some kind of codependency by Quinn Lui

This beautiful piece includes suicidal ideation


some kind of codependency

sorry-not-sorry for that joke i told about how your mother likes me more than you. if i stop to think about it, maybe it’ll turn out that i’ve hurt you more than the reverse, but let’s be honest: neither of us are keeping track of the debt anymore. it’s a balancing act but we’re well versed in figuring it out as we go along, practiced in puzzles done without looking at the box, practiced in games puzzled out without instructions in languages we can read.

we know by now that if today i wake up at the time we planned to meet, tomorrow i’ll be the one receiving the text that says oh my god, my alarm didn’t go off, i’m so sorry. and either way we’ll wait — in our own rooms, halfway between, at each other’s doors — because everything becomes okay between us, given time. and we’ve had time. enough that i’ve lost count of how many ways you can phrase the question i wonder where the nearest bridge is and i keep an eye on you every time i hear the subway rushing up the tunnel, even though i know i don’t need to. enough that you’ve stopped rolling your eyes every time i step off the sidewalk into some stranger’s garden and every text i send that mentions a family member receives the response do you want to come over.

today you’ll buy the movie tickets and tomorrow i’ll pay for dinner: pizza, whatever’s the daily special, delivered to the door. i add pineapple out of practiced spite and you remove it for the same reason. we’ve got the same bubble tea order balanced in the pockets of our winter coats, or maybe a different one, but even if we have it memorized, we both check to confirm it every time. today you’ll tell me how your ex asked you out again and i’ll wax poetic about the girl who i probably shouldn’t still be in love with, but you told me once that you understood why, so we keep on our ways, separate and same. i’ll be wearing your high-heeled boots, because i’ll always be taller but i like pushing that gap wider, and you’ll be wearing my blazer, because we didn’t think it would fit but somehow it does. somehow it always works out.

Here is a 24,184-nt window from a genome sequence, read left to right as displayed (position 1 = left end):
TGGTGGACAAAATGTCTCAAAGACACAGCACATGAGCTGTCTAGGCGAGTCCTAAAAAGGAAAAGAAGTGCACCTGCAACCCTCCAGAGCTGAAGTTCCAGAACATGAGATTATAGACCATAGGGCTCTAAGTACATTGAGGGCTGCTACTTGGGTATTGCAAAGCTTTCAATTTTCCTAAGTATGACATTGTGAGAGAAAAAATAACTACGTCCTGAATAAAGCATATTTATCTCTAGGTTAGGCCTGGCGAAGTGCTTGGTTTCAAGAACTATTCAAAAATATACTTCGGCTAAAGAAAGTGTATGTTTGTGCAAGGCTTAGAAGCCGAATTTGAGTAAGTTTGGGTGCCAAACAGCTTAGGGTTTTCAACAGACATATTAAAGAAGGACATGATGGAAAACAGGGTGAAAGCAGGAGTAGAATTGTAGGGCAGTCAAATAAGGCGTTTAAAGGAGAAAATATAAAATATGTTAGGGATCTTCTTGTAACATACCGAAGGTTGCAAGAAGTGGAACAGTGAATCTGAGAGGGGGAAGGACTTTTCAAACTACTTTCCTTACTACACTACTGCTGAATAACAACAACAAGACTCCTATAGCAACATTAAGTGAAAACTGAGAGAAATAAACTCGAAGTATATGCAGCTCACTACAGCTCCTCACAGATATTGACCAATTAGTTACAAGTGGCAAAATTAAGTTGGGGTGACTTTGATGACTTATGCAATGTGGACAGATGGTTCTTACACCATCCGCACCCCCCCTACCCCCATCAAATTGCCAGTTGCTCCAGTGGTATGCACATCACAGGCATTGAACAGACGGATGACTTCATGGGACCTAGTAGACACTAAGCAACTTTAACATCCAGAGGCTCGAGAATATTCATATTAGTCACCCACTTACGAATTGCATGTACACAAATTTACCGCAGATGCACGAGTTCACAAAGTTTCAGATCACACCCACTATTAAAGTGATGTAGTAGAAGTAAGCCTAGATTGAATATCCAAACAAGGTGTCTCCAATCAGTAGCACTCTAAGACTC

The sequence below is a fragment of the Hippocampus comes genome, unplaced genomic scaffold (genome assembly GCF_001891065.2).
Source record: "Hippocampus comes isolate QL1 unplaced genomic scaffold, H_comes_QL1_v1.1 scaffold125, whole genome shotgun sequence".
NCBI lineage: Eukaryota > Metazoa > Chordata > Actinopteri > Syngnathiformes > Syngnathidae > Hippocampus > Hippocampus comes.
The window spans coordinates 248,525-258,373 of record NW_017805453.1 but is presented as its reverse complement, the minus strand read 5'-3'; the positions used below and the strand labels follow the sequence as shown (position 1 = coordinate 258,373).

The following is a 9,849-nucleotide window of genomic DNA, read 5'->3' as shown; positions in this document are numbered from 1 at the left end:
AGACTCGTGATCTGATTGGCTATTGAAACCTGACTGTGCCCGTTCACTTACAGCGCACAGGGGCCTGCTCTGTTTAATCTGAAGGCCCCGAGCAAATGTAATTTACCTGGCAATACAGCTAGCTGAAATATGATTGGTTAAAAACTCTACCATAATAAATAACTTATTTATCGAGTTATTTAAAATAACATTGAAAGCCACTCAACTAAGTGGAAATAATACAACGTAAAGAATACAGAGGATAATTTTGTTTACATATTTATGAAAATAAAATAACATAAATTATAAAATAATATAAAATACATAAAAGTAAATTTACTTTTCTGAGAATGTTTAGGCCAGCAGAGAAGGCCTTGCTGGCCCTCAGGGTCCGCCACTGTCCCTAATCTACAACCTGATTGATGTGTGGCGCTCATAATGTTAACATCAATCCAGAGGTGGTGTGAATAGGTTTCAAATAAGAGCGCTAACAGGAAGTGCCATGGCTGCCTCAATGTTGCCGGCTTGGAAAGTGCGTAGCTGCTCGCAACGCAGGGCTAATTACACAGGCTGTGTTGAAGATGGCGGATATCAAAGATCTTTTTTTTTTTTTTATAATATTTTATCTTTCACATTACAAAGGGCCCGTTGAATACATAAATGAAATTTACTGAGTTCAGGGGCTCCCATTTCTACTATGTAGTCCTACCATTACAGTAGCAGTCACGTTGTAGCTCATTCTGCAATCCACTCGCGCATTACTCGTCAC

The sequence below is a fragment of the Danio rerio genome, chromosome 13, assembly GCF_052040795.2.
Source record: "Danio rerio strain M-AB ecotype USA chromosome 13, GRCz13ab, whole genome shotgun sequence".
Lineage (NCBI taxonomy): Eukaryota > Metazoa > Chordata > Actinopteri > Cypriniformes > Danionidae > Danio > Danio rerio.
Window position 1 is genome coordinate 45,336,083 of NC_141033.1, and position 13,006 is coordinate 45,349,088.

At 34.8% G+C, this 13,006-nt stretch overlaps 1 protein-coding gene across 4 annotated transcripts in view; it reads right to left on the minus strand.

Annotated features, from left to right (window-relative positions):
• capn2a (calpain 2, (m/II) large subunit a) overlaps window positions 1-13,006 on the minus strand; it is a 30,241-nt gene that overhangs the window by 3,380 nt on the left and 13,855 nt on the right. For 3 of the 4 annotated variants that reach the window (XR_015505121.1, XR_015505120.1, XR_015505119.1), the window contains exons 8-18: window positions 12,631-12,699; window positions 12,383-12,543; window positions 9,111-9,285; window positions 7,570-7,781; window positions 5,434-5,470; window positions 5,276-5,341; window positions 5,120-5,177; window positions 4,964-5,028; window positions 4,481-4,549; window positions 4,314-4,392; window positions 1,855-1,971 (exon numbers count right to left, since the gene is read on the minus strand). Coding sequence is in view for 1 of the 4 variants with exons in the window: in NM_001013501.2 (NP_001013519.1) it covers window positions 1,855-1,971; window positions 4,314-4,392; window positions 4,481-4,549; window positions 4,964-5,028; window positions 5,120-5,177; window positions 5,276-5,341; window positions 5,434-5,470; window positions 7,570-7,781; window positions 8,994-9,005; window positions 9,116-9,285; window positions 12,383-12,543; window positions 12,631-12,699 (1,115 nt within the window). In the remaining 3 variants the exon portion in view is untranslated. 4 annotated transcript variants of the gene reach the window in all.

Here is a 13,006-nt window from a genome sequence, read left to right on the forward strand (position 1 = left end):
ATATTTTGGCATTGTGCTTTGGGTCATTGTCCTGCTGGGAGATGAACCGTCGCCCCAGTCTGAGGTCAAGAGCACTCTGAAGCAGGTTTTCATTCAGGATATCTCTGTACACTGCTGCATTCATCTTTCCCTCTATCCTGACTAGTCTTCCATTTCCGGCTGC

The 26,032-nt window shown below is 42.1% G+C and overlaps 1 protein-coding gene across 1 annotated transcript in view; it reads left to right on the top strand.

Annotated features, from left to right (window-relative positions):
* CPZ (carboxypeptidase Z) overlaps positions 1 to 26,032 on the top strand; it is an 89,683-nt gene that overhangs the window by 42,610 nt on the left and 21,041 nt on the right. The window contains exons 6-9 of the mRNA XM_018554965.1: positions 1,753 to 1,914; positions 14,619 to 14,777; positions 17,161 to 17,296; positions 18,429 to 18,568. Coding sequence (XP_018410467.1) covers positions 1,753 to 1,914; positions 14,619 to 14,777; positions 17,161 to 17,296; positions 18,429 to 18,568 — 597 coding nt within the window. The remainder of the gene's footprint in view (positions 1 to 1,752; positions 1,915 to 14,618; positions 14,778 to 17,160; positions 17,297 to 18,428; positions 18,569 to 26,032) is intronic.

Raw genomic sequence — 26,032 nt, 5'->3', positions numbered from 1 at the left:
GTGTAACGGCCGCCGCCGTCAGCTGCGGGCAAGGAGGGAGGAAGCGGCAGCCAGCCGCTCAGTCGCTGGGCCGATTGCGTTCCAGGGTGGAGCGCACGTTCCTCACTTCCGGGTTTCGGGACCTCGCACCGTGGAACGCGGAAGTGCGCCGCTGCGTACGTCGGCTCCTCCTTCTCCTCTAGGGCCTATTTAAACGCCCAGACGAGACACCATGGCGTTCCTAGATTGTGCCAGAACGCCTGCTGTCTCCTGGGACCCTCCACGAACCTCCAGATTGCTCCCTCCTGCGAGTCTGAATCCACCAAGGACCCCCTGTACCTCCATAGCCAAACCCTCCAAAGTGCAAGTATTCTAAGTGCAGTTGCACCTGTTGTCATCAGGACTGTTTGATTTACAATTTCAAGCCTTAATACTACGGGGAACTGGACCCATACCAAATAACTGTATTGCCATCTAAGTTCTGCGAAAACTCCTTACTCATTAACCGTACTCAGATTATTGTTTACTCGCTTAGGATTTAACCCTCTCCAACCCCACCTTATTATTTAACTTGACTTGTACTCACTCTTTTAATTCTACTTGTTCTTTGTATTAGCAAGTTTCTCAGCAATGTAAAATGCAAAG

you used to bargain for hugs and i never told you why that was how it needed to happen. these days you let my secrets slide, let me stick pins into the taped-up sides of the balloon-skinned ones you carry. your mother asks you what exactly is your relationship with each other and mine asks me if by i like girls i meant that i like you and we both, unknowing, give a laugh as an answer. i’m not sorry that no one will ever understand this or us. i’ve stopped needing them to. i’ve stopping needing to. we’re holding five conversations at least, at once: two monologues and three back-and-forths, one out loud, one on our laptops, one on our phones. it’s the best kind of multitasking. we pay enough attention just enough that we say shut up in the same moment.

and we laugh.


some kind of codependency


Quinn Lui is a Chinese-Canadian student whose work has appeared in Occulum, Synaesthesia Magazine, Half Mystic, and elsewhere. They are the author of the micro-chapbook teething season for new skin (L’Éphémère Review, 2018). You can find them @flowercryptid on Tumblr, Twitter, and Instagram, or wherever the moon is brightest.


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